Gold is the most popular of all the precious metals for investors; who generally buy gold as a store of value (safe haven or hedge) against political, social, economic or fiscal (currency-based) crises, which include investment market declines, inflation, war, and social turmoil. However, savvy investors also buy gold during times of economic growth for portfolio diversification and financial gain.
What influences gold prices?
Just like all commodities, the price of gold is influenced by supply and demand. The major difference is most of the gold ever mined throughout history is still available and can potentially come back onto the market for the right price, therefore hoarding and disposal plays a much larger role in availability. That means the price of gold is mainly affected by changes in sentiment, rather than changes in annual production, since there is already such a huge quantity of stored gold. The World Gold Council’s report shows recent annual mine production of gold close to 2,500 tonnes, of which approximately 3,000 tonnes is used for industrial, dental and jewellery production, with retail investors and gold funds on worldwide exchanges responsible for purchasing an additional 500 tonnes. This means annual demand for gold from industry and investors exceeds annual mine production by 1,000 tonnes.
When bonds, equities and real estate are performing poorly, as they are now, investors typically seek a way to offset losses and risk. That means an increase in the demand for gold and alternative investments such as commodities. One historic example would be the period of Stagflation (a period of rising prices and unemployment, without growth in business activity and consumer demand) that occurred during the 1970’s and which led to an economic bubble forming in precious metals.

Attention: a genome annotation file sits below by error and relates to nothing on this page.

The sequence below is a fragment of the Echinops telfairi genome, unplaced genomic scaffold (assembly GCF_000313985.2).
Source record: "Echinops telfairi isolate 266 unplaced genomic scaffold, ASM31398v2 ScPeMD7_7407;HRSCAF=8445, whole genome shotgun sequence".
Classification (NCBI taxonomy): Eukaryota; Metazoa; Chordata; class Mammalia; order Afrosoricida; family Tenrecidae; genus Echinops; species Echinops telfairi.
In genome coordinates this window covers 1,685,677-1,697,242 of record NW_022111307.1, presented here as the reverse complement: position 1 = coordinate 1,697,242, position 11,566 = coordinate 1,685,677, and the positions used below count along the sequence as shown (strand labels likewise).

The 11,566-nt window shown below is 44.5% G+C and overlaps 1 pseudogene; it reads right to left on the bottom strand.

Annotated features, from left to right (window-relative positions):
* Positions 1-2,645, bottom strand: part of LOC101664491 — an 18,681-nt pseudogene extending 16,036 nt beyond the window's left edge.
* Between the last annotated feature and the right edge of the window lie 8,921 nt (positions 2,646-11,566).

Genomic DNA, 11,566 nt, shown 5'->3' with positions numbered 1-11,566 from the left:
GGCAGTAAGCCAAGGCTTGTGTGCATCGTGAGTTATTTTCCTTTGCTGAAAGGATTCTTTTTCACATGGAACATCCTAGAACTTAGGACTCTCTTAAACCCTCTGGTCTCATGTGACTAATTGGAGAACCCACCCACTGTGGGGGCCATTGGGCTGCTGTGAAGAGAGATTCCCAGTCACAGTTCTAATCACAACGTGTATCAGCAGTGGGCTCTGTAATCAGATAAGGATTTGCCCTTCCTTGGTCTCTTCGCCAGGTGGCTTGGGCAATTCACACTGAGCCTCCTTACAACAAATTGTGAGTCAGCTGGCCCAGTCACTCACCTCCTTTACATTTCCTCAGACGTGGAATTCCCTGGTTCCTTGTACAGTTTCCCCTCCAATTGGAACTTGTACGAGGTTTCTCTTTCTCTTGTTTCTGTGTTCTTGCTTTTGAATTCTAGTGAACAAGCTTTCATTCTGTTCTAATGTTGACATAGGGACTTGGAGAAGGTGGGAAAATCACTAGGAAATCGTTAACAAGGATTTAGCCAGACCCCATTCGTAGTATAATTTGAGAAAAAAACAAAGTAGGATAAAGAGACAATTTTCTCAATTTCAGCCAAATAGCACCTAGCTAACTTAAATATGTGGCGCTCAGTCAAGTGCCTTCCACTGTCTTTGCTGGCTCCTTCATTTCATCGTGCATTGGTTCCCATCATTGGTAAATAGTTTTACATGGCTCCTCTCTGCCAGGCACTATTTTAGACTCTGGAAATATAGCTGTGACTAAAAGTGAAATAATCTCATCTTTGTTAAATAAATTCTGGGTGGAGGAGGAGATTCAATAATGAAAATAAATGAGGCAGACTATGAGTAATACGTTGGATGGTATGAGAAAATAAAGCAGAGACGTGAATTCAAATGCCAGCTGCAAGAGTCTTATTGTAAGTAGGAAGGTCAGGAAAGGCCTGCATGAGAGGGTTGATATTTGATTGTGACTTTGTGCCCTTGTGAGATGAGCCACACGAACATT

Since governments introduced fiat money as a replacement to gold and silver coins and bank certificates, if people fear their bank will fail, a Run On Bank (ROB) might be the result (when account holders rush to their bank and demand their savings in full) for fear they might lose part or all of their savings. This happened in the U.S. during the stock market collapse that lead to the Great Depression in the 1930’s. This lead to the creation of Executive Order 6102, which imposed a national emergency and outlawed the hoarding of gold by U.S. citizens. The order has since been withdrawn, but a similar climate exists today with the failure of several banks worldwide since the collapse of the housing and credit markets. Currently, if there is a ROB or collapse, the Bank of Canada only insures accounts against theft and institutional bankruptcy up to $100,000.
The IMF and central banks
The International Monetary Fund (IMF) and central banks also play a significant role in gold prices. In 1999, the United States, Europe, Japan, Australia, along with the Bank for International Settlements and the International Monetary Fund, created the Washington Agreement on Gold (WAG) to limit gold sales by its members to less than 400 tonnes per year. As such, by the end of 2004, central banks and official organizations held 19% of all aboveground gold as official gold reserves. This has resulted in a steady rise in gold prices, as non-member states such as Russia have expressed interest in increasing their gold reserves, and China (which currently only holds 1.3%) announced it was also looking to improve the returns on its official reserves.